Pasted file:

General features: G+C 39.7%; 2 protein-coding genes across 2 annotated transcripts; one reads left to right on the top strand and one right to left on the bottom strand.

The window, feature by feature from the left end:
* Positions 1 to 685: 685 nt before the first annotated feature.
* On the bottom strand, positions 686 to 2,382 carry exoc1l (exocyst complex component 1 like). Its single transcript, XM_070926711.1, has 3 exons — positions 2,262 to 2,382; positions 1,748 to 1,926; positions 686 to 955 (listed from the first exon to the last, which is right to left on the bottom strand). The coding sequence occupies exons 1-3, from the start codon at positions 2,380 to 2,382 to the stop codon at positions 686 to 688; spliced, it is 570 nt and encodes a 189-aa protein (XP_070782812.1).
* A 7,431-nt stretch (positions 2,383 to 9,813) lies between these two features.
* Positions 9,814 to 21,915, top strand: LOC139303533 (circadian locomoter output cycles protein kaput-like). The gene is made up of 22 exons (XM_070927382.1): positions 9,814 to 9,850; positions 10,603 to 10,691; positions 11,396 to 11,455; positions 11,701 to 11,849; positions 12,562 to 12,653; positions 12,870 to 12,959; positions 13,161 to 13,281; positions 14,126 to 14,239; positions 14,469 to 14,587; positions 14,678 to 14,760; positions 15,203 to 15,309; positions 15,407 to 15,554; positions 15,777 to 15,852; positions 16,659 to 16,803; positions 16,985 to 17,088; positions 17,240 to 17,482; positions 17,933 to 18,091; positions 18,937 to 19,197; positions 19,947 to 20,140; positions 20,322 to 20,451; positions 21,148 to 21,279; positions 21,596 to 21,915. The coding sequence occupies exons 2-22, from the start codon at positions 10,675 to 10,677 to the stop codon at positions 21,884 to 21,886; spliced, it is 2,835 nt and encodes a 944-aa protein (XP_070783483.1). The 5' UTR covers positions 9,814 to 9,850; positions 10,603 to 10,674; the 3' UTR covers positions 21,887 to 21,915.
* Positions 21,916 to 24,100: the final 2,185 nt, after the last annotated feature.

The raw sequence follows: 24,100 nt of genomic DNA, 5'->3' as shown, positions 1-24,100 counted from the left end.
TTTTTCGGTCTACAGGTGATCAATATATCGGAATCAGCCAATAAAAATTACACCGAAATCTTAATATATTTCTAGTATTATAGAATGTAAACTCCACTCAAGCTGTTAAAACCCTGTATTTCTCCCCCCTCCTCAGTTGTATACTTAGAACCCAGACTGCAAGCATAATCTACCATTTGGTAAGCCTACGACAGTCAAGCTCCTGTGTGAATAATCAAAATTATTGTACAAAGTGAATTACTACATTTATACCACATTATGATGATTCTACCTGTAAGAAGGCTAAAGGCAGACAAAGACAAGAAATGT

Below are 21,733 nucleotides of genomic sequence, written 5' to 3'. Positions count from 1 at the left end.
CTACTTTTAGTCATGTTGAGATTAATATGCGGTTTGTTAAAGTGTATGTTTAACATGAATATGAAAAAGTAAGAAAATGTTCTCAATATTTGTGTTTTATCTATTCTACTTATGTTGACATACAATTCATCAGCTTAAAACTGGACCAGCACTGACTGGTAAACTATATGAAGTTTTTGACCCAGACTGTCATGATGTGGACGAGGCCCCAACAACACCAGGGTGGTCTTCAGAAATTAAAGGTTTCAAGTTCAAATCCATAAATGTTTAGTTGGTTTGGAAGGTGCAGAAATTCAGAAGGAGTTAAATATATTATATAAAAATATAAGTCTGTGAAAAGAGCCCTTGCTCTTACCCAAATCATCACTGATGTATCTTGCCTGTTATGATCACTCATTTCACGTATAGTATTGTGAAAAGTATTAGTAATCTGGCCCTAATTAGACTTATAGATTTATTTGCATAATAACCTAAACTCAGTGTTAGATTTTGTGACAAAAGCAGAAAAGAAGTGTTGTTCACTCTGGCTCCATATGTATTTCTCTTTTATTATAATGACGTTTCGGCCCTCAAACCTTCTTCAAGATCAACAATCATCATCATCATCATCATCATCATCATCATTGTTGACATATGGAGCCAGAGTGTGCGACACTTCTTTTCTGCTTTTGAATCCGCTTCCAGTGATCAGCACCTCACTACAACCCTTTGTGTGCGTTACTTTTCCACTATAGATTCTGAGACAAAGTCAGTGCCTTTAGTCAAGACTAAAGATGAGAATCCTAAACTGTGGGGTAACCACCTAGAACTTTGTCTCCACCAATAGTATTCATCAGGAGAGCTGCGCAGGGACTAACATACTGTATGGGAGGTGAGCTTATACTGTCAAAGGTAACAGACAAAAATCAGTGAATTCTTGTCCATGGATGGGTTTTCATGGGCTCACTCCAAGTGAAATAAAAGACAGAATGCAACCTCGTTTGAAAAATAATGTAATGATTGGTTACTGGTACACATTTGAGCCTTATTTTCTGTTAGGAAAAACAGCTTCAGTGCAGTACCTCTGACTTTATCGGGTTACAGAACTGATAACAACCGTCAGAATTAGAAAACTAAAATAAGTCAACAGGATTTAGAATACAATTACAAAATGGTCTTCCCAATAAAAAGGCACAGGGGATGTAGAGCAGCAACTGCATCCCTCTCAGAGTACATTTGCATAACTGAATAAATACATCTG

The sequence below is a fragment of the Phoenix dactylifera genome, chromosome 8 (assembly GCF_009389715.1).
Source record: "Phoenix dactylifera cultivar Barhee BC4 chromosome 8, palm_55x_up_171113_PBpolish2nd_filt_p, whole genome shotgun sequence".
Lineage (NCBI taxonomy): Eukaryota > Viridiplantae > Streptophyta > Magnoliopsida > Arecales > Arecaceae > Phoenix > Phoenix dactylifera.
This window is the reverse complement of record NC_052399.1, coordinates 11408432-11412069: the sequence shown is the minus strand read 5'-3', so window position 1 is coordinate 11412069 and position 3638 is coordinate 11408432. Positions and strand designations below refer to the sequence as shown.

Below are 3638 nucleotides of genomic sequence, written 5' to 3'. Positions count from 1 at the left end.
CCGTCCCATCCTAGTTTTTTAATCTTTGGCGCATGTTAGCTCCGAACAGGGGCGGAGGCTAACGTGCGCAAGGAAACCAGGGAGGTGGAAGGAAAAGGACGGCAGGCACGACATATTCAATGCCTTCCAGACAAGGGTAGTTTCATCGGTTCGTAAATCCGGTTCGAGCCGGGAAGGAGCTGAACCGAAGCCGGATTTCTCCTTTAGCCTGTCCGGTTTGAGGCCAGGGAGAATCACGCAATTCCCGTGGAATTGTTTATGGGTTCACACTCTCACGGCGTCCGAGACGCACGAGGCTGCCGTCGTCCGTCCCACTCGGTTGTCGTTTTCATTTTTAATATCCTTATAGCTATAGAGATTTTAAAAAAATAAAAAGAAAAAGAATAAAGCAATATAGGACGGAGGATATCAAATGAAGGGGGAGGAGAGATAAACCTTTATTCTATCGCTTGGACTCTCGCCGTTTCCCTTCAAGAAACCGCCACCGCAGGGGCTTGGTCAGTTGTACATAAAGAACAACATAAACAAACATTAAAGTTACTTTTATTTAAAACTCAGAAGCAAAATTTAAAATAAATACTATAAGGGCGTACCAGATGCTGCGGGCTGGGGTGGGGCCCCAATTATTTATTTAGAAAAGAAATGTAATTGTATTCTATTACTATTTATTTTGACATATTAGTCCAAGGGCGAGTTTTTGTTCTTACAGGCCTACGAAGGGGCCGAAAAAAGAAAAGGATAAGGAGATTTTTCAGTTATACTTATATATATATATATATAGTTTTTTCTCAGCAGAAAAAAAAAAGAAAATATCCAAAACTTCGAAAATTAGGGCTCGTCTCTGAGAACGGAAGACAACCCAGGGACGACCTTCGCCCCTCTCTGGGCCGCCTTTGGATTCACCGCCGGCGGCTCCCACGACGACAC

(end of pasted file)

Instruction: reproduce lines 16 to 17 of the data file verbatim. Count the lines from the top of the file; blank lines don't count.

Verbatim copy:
Below are 3638 nucleotides of genomic sequence, written 5' to 3'. Positions count from 1 at the left end.
CCGTCCCATCCTAGTTTTTTAATCTTTGGCGCATGTTAGCTCCGAACAGGGGCGGAGGCTAACGTGCGCAAGGAAACCAGGGAGGTGGAAGGAAAAGGACGGCAGGCACGACATATTCAATGCCTTCCAGACAAGGGTAGTTTCATCGGTTCGTAAATCCGGTTCGAGCCGGGAAGGAGCTGAACCGAAGCCGGATTTCTCCTTTAGCCTGTCCGGTTTGAGGCCAGGGAGAATCACGCAATTCCCGTGGAATTGTTTATGGGTTCACACTCTCACGGCGTCCGAGACGCACGAGGCTGCCGTCGTCCGTCCCACTCGGTTGTCGTTTTCATTTTTAATATCCTTATAGCTATAGAGATTTTAAAAAAATAAAAAGAAAAAGAATAAAGCAATATAGGACGGAGGATATCAAATGAAGGGGGAGGAGAGATAAACCTTTATTCTATCGCTTGGACTCTCGCCGTTTCCCTTCAAGAAACCGCCACCGCAGGGGCTTGGTCAGTTGTACATAAAGAACAACATAAACAAACATTAAAGTTACTTTTATTTAAAACTCAGAAGCAAAATTTAAAATAAATACTATAAGGGCGTACCAGATGCTGCGGGCTGGGGTGGGGCCCCAATTATTTATTTAGAAAAGAAATGTAATTGTATTCTATTACTATTTATTTTGACATATTAGTCCAAGGGCGAGTTTTTGTTCTTACAGGCCTACGAAGGGGCCGAAAAAAGAAAAGGATAAGGAGATTTTTCAGTTATACTTATATATATATATATATAGTTTTTTCTCAGCAGAAAAAAAAAAGAAAATATCCAAAACTTCGAAAATTAGGGCTCGTCTCTGAGAACGGAAGACAACCCAGGGACGACCTTCGCCCCTCTCTGGGCCGCCTTTGGATTCACCGCCGGCGGCTCCCACGACGACAC